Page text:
This post features an interview conducted by the National Network of Education Research-Practice Partnerships (NNERPP; @RPP_Network) with Bill Penuel (@bpenuel) about the Design-Based Implementation Research (DBIR) approach to partnership work. Bill Penuel is professor of Educational Psychology and Learning Sciences in the School of Education at the University of Colorado Boulder, Principal Investigator at the National Center of Research in Policy and Practice (NCRPP; @NCRPP), Co-Principal Investigator of the Research+Practice Collaboratory (@RPCollaboratory), and a contributing author to the LearnDBIR website (@LearnDBIR).
Stay tuned: Thursday’s post will feature a practitioner’s view on DBIR.
NNERPP: What are the key features of a design research partnership?
Bill Penuel (BP): As the name suggests, design is a central activity of the partnership. Design in the partnership is participatory: If a group has a stake in the problem the partnership is working on, or will be tasked with implementing a solution, they’re involved in designing solutions and saying what support they need for implementation. Typically that includes teachers, educational leaders, and researchers, but it can also include family and community members, as well as youth.
Design research partnerships often take on problems related to teaching and learning in the disciplines, as well as leadership for subject-matter learning. What gets designed isn’t just curriculum, though. It’s often professional development, assessments, pacing guides: All the things that would be needed to support implementation at the scale of an educational system like a district. When we’re engaged in this kind of design research, we call it “design-based implementation research,” because we’re developing and studying supports for implementation of programs, practices, and curricula.
I think of equity as a core feature of a design research partnership, too. Equity not just in who is at the table in design; but a key goal in supporting implementation at scale is that we want to promote equity of opportunity to learn and name the ways we are holding ourselves to account for equity. High quality instructional materials and strategies shouldn’t just be for the few. Equity also means we are culturally responsive, too: We think of how learning environments need to be designed to leverage the interests, experiences, and identities of learners.
NNERPP: What makes this approach to partnership work so compelling?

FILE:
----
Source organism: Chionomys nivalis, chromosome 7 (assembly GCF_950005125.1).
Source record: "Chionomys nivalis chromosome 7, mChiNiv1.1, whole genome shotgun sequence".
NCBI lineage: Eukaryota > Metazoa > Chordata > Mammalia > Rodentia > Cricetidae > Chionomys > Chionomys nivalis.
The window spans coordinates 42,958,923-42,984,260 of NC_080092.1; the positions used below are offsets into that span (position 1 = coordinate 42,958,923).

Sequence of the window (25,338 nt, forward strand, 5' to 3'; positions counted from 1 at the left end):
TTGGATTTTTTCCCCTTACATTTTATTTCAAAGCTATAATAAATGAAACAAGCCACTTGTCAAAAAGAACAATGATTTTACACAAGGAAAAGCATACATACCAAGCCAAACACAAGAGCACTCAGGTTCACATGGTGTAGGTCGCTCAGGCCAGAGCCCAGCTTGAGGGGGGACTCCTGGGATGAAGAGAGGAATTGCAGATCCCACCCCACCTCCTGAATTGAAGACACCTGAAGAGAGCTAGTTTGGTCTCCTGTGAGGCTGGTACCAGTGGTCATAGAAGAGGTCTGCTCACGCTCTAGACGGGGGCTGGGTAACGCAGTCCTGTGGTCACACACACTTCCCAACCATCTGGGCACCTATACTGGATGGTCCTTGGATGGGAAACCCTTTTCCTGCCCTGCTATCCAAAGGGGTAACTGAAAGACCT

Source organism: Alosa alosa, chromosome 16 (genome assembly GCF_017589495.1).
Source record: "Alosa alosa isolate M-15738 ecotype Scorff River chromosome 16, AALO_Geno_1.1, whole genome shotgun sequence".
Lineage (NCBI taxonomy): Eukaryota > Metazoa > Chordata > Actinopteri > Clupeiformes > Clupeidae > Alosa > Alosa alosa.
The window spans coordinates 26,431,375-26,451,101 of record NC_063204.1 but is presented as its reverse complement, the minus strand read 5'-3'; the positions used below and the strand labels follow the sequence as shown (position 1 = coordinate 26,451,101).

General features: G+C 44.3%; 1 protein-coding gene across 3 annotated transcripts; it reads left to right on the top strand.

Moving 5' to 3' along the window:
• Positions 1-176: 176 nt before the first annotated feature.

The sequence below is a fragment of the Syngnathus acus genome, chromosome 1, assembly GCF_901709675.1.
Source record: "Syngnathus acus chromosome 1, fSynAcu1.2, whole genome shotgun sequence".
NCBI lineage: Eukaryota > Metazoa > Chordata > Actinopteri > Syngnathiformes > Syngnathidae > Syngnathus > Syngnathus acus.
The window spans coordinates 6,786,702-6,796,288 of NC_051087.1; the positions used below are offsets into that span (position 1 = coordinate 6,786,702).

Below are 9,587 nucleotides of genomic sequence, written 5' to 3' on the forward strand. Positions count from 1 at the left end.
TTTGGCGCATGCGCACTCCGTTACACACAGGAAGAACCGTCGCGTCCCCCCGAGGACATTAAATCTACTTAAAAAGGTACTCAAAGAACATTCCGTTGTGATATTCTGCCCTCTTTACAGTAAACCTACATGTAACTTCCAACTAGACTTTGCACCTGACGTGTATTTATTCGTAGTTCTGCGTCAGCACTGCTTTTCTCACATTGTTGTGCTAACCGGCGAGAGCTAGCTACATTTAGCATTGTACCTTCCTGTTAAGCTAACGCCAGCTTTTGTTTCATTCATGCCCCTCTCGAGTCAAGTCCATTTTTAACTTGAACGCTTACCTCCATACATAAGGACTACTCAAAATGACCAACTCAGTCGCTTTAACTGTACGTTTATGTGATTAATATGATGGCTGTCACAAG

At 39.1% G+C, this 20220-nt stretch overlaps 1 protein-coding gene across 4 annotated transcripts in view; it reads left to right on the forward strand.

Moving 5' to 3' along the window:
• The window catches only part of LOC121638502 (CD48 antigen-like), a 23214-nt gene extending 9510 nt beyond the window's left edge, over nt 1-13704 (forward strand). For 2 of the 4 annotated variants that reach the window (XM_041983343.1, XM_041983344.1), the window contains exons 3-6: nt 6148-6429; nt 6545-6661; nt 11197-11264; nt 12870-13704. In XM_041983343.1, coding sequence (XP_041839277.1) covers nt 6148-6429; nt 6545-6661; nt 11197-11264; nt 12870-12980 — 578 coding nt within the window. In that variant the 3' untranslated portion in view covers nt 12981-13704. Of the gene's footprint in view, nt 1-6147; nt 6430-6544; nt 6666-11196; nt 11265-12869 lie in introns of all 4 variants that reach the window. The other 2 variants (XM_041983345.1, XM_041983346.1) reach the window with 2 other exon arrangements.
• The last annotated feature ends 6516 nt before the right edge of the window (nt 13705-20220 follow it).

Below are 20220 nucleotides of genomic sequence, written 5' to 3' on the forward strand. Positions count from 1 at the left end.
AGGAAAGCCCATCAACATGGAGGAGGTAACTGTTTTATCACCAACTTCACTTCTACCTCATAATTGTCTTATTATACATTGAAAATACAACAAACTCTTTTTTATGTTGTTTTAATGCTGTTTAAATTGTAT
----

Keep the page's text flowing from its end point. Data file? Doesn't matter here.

BP: It’s compelling to those of us who do it for a few reasons. First, many of us who develop curricula are really interested in seeing them used widely, and participatory design is a great way to promote getting to scale. Second, we learn a lot when we try to build the supports from implementation: We learn where we’ve over-designed or under-designed, we learn how teachers make sense of designs, and we learn about what policies actually support implementation, and which don’t. And last, it’s challenging but it’s fun. You really feel as though you are in a raft together, navigating rapids, finding a way through them to your goals.
NNERPP: What are some examples of problems of practice the DBIR approach is best suited to address?
BP: For sure, ones that involve designing solutions to problems of practice related to subject matter learning. That’s because design research traditionally is a hallmark approach of my field, the learning sciences. The learning sciences specializes in what might be called “small theories” of how to support very particular forms of learning -- like how to support students in explaining phenomena related to evolution. Those small theories can be very powerful guides to curriculum design, but then they end up requiring big shifts in teaching and sometimes also big shifts in assessment. DBIR is well-suited to tackle that kind of problem.
NNERPP: How would someone start this kind of partnership?
BP: Small. “Start small and think smaller,” my colleague and friend Paul LeMahieu of the Carnegie Foundation (@CarnegieFdn) once said. Though our partnership is involved in some larger-scale activities these days, we started with building a technology platform where teachers could access the district adopted curriculum digitally and with designing classroom assessments for two units from the middle school science curriculum. You need to start small to build trust, and if you are a researcher, approach a district leader not with a specific idea for what you want to do, but with an interest in listening to their problems first and thinking broadly about what kinds of expertise you might need to bring.
NNERPP: Are there resources you’d recommend to our readers for further information?
BP: We have a website called LearnDBIR where you can find resources related to co-design and implementation research. There are case studies and papers there as well. It is a “daughter” website to the Research+Practice Collaboratory site, which has a toolkit for design research partnerships that includes a number of case studies and tools partnerships can use to define their problem of practice, design for equity, and communicate to different audiences. I’d like to point people especially to our webinar series that’s on YouTube called the RPP Forum, which has six different “episodes” focused on different issues in design partnerships.
The opinions expressed in Urban Education Reform: Bridging Research and Practice are strictly those of the author(s) and do not reflect the opinions or endorsement of Editorial Projects in Education, or any of its publications.